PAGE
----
To address the potential inclusion bias of eliminating a large proportion of women with missing stage information, we conducted an analysis among these 5,199 patients to determine factors associated with missing clinical stage. Results from an analysis of women missing clinical stage information indicate that women age 75–99 years were more likely to have missing stage information (risk ratio 1.56, 95% CI 1.41–1.74). There was a positive association between insurance and missing stage information; the risk ratio for uninsured and Medicaid insured, patients relative to privately insured patients, were 1.18 (95% CI 1.03–1.35) and 1.37 (95% CI 1.22–1.54), respectively. The likelihood of missing stage information was higher among African American patients (risk ratio 1.25, 95% CI 1.14–1.37) but not among Hispanic or other races. Patients treated at community cancer centers were more likely to have a stage not documented in the National Cancer Database compared with teaching or research facilities.
In the United States, the standard of care for advanced ovarian cancer as defined by recent phase III clinical trials is primary surgical debulking followed by adjuvant chemotherapy.20 Thus, the guidelines set forth by the National Comprehensive Cancer Network state that cytoreductive surgery performed by a gynecologic oncologist is the “standard recommendation” for the treatment of advanced ovarian cancer.10 The National Comprehensive Cancer Network advocates the neoadjuvant chemotherapy approach as an alternative approach for advanced disease that is “bulky,” in patients who are poor surgical candidates, or both. Furthermore, the National Comprehensive Cancer Network advocates that the patient consult with a specialist before making the decision to treat with neoadjuvant chemotherapy. In fact, as shown by Dewdney et al, the majority of members surveyed in the Society of Gynecologic Oncologists were found to not favor the neoadjuvant approach despite recent provocative data from the randomized trial by Vergote et al.10,21
Perhaps the gynecologic oncologists in the United States follow this approach because standard of care is defined as primary surgical debulking secondary to a survival advantage seen in the nonrandomized trials performed in the United States.9,22,23 Furthermore, the lower overall survival rate of 30 months in those patients given neoadjuvant chemotherapy in the recent Vergote trial is notably poor compared with previous trials and retrospective reviews in the United States showing an approximately 50-month overall survival rate for patients with primary surgical debulking.10,24 In addition, Chi et al recently reported a retrospective review of patients treated with neoadjuvant chemotherapy compared with upfront debulking with the same inclusion and exclusion criteria defined by the European trial and found a 13-month survival advantage for patients undergoing upfront debulking surgery.22 Albeit, some may argue that 1) nonrandomized retrospective trials cannot be compared with randomized data; 2) physicians enrolling patients in the Vergote trial excluded those patients who would benefit the most from upfront debulking (perhaps those patients most likely included in the nonrandomized retrospective U.S. trials); and 3) certain patient groups present with characteristics that direct and at times demand treatment with neoadjuvant chemotherapy.25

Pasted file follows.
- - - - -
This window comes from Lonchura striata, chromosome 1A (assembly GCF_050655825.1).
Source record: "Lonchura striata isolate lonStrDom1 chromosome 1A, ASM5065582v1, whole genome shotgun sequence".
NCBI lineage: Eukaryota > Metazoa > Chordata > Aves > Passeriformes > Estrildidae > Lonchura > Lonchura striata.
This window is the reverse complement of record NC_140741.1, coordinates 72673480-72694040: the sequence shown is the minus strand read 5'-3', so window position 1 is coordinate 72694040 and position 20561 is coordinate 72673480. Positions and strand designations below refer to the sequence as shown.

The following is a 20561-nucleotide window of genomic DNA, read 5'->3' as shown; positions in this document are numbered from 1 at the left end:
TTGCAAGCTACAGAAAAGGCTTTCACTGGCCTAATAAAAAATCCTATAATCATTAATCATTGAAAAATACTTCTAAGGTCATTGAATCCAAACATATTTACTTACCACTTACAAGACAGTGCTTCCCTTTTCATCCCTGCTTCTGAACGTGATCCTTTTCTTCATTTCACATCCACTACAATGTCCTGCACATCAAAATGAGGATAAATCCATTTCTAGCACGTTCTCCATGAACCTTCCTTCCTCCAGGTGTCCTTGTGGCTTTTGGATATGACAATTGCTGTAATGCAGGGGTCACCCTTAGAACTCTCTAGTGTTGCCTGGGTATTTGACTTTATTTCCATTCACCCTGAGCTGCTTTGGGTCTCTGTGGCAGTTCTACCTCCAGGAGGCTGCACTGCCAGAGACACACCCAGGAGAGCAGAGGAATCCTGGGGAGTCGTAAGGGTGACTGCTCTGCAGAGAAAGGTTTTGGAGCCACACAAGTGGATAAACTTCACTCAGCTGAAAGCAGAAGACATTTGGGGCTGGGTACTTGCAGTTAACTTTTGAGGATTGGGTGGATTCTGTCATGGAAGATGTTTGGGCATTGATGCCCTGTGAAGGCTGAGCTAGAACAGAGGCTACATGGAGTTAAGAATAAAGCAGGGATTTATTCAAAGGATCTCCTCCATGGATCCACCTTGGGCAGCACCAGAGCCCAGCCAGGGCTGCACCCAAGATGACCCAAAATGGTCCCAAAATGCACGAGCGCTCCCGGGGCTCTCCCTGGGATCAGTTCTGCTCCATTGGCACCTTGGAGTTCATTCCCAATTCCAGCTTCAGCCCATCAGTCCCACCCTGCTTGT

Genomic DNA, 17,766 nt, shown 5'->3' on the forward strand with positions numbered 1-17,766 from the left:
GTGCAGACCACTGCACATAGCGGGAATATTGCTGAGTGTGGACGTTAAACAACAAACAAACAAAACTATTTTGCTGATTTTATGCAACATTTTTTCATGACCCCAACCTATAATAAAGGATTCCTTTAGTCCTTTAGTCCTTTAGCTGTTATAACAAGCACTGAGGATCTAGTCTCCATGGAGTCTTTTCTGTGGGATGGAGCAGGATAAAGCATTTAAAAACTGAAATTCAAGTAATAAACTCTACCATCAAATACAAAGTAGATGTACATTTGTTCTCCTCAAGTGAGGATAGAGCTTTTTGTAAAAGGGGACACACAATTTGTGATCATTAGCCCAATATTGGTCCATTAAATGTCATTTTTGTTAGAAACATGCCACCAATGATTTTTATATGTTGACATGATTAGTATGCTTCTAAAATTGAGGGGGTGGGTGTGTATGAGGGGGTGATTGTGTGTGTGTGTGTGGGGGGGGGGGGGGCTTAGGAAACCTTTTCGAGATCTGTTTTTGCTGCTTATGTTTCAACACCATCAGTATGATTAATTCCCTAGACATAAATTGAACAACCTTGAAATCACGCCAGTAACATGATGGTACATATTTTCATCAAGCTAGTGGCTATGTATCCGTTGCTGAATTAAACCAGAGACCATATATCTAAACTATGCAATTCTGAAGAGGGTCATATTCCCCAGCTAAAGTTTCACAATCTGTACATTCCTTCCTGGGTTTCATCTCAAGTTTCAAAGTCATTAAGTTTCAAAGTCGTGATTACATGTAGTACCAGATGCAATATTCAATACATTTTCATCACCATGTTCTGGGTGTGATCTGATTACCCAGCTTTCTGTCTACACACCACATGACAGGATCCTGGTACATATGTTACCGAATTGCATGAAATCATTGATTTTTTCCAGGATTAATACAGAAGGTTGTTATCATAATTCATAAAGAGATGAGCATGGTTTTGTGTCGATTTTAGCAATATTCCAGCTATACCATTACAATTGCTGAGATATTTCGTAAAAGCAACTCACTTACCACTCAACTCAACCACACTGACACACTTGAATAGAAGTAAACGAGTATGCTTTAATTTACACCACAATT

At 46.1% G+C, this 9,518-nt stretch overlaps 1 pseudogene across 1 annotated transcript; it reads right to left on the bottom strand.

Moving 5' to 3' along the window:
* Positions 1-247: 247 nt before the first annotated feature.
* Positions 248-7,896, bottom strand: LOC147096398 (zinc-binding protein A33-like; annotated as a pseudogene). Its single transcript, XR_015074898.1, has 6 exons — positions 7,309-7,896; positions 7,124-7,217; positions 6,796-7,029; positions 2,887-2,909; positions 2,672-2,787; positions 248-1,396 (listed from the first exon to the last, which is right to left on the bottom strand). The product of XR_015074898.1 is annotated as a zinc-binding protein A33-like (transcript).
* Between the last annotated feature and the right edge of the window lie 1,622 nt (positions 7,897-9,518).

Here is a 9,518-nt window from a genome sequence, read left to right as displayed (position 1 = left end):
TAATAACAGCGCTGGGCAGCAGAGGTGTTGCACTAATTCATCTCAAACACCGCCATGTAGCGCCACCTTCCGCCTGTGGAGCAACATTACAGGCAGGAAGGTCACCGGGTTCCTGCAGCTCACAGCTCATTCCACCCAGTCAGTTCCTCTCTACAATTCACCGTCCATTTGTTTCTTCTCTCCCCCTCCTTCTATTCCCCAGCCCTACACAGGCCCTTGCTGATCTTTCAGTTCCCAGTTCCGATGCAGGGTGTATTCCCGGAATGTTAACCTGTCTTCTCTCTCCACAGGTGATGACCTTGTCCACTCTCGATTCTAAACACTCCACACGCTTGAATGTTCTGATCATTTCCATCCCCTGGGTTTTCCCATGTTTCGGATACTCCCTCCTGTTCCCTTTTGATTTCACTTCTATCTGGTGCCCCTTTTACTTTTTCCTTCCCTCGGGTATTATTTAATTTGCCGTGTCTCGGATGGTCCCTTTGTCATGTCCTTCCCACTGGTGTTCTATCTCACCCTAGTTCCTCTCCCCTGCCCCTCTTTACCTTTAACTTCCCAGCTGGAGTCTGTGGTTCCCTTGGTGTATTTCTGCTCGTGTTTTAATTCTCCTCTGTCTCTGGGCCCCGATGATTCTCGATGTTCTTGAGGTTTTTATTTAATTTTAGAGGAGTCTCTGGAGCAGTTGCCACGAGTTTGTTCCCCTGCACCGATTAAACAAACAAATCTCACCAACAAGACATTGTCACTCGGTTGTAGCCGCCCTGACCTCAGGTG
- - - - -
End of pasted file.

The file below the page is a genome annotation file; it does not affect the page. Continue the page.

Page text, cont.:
Certain exclusion criteria preclude the participation of some women to the trials performed in the United States with upfront surgical debulking secondary to medical comorbidities or surgical risk. This is likely due to poor performance status or disease distribution. For example, participation is usually restricted to women with performance status of 0–2 (in bed for less than 50% of the day) in addition to the absence of debilitating medical conditions precluding treatment with surgery.11 This is consistent with our data because the number of patients receiving standard treatment decreased with increasing age and increasing Charlson comorbidity score. Age and comorbidities are perhaps surrogates for poor performance status or poor surgical candidates. This demonstrates that there appears to be a cohort of women in whom the standard upfront surgery is not regarded as an option for the treating physician. Thus, the objective of the present investigation was to further investigate baseline patient characteristics that were correlated with nonstandard treatment and to define which treatment alternatives were most often used. The hypothesis was that there were likely disparities in the characteristics of patients given nonstandard treatment because certain patient groups present too ill to receive a primary surgical approach.
The heterogeneity of treatment type in this collection of registry data is striking. Despite an established standard treatment as outline by the National Comprehensive Cancer Network, almost half of those sampled in our study received nonstandard treatment, including neoadjuvant chemotherapy, chemotherapy alone, or no treatment at all, and the distribution among the substandard therapies listed is nearly even among them. This finding is consistent with previous studies examining standard treatments.26 Although it is well known that the majority of women present with advanced metastatic ovarian cancer,4 the finding that the majority of patients do not receive the presumed standard treatment is noteworthy. Although there has been discussion of neoadjuvant chemotherapy being equivalent in some patients to the current standard of care, the options of chemotherapy alone or no treatment at all are less well defined but perhaps just as appropriate for some patients.